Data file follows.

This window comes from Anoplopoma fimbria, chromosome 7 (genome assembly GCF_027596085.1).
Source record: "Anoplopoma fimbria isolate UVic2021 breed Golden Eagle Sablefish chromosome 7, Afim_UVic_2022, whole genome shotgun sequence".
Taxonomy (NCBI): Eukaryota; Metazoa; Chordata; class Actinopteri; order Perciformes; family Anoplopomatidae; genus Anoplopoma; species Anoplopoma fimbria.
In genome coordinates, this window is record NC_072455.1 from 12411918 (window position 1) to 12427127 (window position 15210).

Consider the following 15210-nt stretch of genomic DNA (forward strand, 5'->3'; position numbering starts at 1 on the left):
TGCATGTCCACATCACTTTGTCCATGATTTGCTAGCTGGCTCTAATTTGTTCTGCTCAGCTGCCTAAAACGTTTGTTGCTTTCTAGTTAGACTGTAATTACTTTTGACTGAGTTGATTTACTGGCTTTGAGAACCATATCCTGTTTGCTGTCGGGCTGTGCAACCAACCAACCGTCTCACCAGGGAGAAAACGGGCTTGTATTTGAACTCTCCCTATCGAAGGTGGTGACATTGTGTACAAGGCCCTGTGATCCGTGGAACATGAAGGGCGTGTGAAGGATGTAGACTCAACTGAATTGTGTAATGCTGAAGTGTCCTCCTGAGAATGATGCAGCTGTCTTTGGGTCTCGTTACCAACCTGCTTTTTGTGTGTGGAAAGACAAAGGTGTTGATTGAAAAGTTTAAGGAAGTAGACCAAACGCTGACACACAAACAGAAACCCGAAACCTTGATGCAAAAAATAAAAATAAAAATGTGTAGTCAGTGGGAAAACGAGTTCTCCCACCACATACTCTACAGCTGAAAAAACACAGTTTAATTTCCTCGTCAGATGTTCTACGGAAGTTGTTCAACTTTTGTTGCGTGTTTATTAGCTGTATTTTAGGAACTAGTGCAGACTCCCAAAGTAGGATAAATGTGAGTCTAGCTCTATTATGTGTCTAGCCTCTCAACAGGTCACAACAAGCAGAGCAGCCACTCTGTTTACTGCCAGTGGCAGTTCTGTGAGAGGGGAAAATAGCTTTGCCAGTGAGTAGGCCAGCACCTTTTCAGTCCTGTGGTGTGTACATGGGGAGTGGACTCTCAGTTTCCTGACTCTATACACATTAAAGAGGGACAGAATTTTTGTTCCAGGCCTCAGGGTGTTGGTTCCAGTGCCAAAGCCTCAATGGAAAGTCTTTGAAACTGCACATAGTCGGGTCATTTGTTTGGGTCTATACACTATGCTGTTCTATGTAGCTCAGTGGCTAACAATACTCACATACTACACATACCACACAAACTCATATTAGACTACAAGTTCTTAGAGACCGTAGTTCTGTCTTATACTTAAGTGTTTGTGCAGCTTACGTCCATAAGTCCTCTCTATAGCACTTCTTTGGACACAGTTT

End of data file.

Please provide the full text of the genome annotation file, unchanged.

This window comes from Anoplopoma fimbria, chromosome 7 (genome assembly GCF_027596085.1).
Source record: "Anoplopoma fimbria isolate UVic2021 breed Golden Eagle Sablefish chromosome 7, Afim_UVic_2022, whole genome shotgun sequence".
Taxonomy (NCBI): Eukaryota; Metazoa; Chordata; class Actinopteri; order Perciformes; family Anoplopomatidae; genus Anoplopoma; species Anoplopoma fimbria.
In genome coordinates, this window is record NC_072455.1 from 12411918 (window position 1) to 12427127 (window position 15210).

Consider the following 15210-nt stretch of genomic DNA (forward strand, 5'->3'; position numbering starts at 1 on the left):
TGCATGTCCACATCACTTTGTCCATGATTTGCTAGCTGGCTCTAATTTGTTCTGCTCAGCTGCCTAAAACGTTTGTTGCTTTCTAGTTAGACTGTAATTACTTTTGACTGAGTTGATTTACTGGCTTTGAGAACCATATCCTGTTTGCTGTCGGGCTGTGCAACCAACCAACCGTCTCACCAGGGAGAAAACGGGCTTGTATTTGAACTCTCCCTATCGAAGGTGGTGACATTGTGTACAAGGCCCTGTGATCCGTGGAACATGAAGGGCGTGTGAAGGATGTAGACTCAACTGAATTGTGTAATGCTGAAGTGTCCTCCTGAGAATGATGCAGCTGTCTTTGGGTCTCGTTACCAACCTGCTTTTTGTGTGTGGAAAGACAAAGGTGTTGATTGAAAAGTTTAAGGAAGTAGACCAAACGCTGACACACAAACAGAAACCCGAAACCTTGATGCAAAAAATAAAAATAAAAATGTGTAGTCAGTGGGAAAACGAGTTCTCCCACCACATACTCTACAGCTGAAAAAACACAGTTTAATTTCCTCGTCAGATGTTCTACGGAAGTTGTTCAACTTTTGTTGCGTGTTTATTAGCTGTATTTTAGGAACTAGTGCAGACTCCCAAAGTAGGATAAATGTGAGTCTAGCTCTATTATGTGTCTAGCCTCTCAACAGGTCACAACAAGCAGAGCAGCCACTCTGTTTACTGCCAGTGGCAGTTCTGTGAGAGGGGAAAATAGCTTTGCCAGTGAGTAGGCCAGCACCTTTTCAGTCCTGTGGTGTGTACATGGGGAGTGGACTCTCAGTTTCCTGACTCTATACACATTAAAGAGGGACAGAATTTTTGTTCCAGGCCTCAGGGTGTTGGTTCCAGTGCCAAAGCCTCAATGGAAAGTCTTTGAAACTGCACATAGTCGGGTCATTTGTTTGGGTCTATACACTATGCTGTTCTATGTAGCTCAGTGGCTAACAATACTCACATACTACACATACCACACAAACTCATATTAGACTACAAGTTCTTAGAGACCGTAGTTCTGTCTTATACTTAAGTGTTTGTGCAGCTTACGTCCATAAGTCCTCTCTATAGCACTTCTTTGGACACAGTTT